“I pop a beautiful sentence into my mouth and suck it like a fruit drop”
OBA (Ryszard Grzyb, Marcin Osiowski) exhibition in HOS Gallery, 10.10 – 23.11. 2019 r.

The title of the exhibition is one of the opening sentences of Bohumil Hrabal’s novel Too Loud a Solitude. When the author published his book in 1976, he was the same age as Grzyb and Osiowski are today. The similarities between these artists manifest themselves as a distinctive sense of humour, a sensibility which combines wit with melancholy, and the experience of creative work in the shadow of Communist regimes. The connection between Hrabal and Grzyb and Osiowski can also be seen in their love for books – undiscovered worlds created through literature and philosophy. In the works of each painter, the written word plays a significant role: it inspires them to paint, stimulates their imagination, and provokes them into philosophical contemplation or a more careful observation of the use of language in the everyday life. Because these interests are reflected in the duo’s most recent 2019 works and their individual achievements shown at this exhibition, the paintings feature many direct references to mythology as well as the works and lives of such creators as Georg Trakl, Ludwig Wittgenstein or Plato.

Grzyb has been writing poetry since secondary school, and he believes it to be a form of expression equivalent to painting. In the 2000s, he created images for which he invented the working term “written paintings” as they are based on connecting the visual form with textual quotations drawn from diverse sources. Meanwhile, Osiowski has been recording his thoughts on culture, art, social relations and personal experiences in the form of loose notes, which became the foundation of the artistic action The Milking of Van Gogh last year. Both their individual paintings and the ones created as OBA are inspired by Grzyb’s and Osiowski’s readings. They use the written word as an element of composition. Words appear in various constellations, they blend and intersect, changing fonts and sizes. The linguistic message behind the painted words, and their typographic shape are equally important vehicles of content and emotion. In terms of their formal characteristics and their meaning, the paintings are made from equal parts of words and paint. The words which appear on the surface of the canvas escape literality. Instead, enriched with colour and texture, they are enmeshed in new contexts and messages.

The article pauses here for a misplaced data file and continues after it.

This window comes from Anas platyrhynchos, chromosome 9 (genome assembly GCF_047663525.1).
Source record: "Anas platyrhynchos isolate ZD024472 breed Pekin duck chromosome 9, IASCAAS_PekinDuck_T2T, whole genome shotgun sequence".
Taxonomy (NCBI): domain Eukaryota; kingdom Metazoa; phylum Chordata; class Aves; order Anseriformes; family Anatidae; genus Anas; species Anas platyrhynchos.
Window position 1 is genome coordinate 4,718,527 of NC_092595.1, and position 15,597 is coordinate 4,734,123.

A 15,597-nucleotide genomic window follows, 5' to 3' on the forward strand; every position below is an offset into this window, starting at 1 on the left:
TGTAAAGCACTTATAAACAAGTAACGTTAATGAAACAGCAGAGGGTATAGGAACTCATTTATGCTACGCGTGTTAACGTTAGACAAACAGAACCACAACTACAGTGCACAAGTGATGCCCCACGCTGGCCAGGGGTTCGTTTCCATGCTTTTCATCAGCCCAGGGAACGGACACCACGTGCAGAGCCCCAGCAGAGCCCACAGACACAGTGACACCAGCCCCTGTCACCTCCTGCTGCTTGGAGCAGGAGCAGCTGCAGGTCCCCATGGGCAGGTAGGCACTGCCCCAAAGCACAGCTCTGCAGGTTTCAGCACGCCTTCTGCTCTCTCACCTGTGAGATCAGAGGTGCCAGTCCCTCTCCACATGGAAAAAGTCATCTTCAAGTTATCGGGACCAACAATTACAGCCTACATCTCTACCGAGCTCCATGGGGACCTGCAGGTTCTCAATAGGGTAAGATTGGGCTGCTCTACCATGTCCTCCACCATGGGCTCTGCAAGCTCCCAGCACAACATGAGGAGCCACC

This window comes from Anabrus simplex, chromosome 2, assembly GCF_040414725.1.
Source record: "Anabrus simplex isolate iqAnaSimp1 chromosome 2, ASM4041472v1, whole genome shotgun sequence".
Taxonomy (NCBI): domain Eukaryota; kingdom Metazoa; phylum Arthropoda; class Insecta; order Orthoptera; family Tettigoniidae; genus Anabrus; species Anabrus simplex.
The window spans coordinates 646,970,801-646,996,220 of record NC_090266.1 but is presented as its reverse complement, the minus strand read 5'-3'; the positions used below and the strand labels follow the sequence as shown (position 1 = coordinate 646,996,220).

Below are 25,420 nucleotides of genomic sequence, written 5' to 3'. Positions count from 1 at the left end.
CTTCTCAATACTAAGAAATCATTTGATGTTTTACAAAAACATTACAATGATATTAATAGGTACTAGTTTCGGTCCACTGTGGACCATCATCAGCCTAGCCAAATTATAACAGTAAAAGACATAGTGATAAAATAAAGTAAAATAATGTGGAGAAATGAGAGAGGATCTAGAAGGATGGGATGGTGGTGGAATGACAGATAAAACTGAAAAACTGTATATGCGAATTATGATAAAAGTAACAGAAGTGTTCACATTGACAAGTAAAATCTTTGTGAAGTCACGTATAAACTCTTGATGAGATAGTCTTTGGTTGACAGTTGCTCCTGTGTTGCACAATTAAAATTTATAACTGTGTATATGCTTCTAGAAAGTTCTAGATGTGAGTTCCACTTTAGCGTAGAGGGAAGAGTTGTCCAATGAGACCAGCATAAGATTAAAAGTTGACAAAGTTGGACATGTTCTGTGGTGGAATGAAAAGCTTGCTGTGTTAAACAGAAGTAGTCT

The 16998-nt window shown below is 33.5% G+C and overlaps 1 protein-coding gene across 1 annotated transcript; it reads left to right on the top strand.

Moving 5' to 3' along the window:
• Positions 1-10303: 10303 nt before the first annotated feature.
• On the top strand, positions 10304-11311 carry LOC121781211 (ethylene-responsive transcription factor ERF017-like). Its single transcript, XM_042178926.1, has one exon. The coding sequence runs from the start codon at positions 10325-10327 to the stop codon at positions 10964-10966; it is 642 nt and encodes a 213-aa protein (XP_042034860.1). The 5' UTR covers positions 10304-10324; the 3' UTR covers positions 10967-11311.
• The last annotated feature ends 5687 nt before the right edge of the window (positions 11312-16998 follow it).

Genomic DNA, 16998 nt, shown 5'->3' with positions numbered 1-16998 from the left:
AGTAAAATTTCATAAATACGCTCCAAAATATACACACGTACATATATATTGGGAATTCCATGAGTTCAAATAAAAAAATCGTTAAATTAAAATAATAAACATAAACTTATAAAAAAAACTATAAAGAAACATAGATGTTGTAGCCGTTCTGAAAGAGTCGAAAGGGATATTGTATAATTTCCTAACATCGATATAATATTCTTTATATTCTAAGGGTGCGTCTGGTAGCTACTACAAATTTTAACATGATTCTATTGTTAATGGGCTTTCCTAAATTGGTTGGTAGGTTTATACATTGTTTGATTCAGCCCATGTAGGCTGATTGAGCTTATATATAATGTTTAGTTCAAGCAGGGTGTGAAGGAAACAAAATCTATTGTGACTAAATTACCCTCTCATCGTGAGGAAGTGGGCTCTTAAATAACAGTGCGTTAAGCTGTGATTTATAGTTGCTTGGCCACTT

The relationship between the signs’ graphic form and the network of meanings sometimes becomes evident through the titles of the paintings, which are often quotations from other literary works or song lyrics. They perform the significant role of connecting the artists and the audience. Although hidden on the other side of the canvas, the titles are components of the paintings which help the viewer to unveil new meanings of the visual level. They are catalysts for ambiguity, association, and unrestricted excursions of imagination. Both Hrabal’s novel and the paintings presented at the exhibition combine jest with gravity, and realism with magic and surrealism. Hrabal’s book is said to be poetry written in prose. Grzyb and Osiowski’s works are poetry written in image.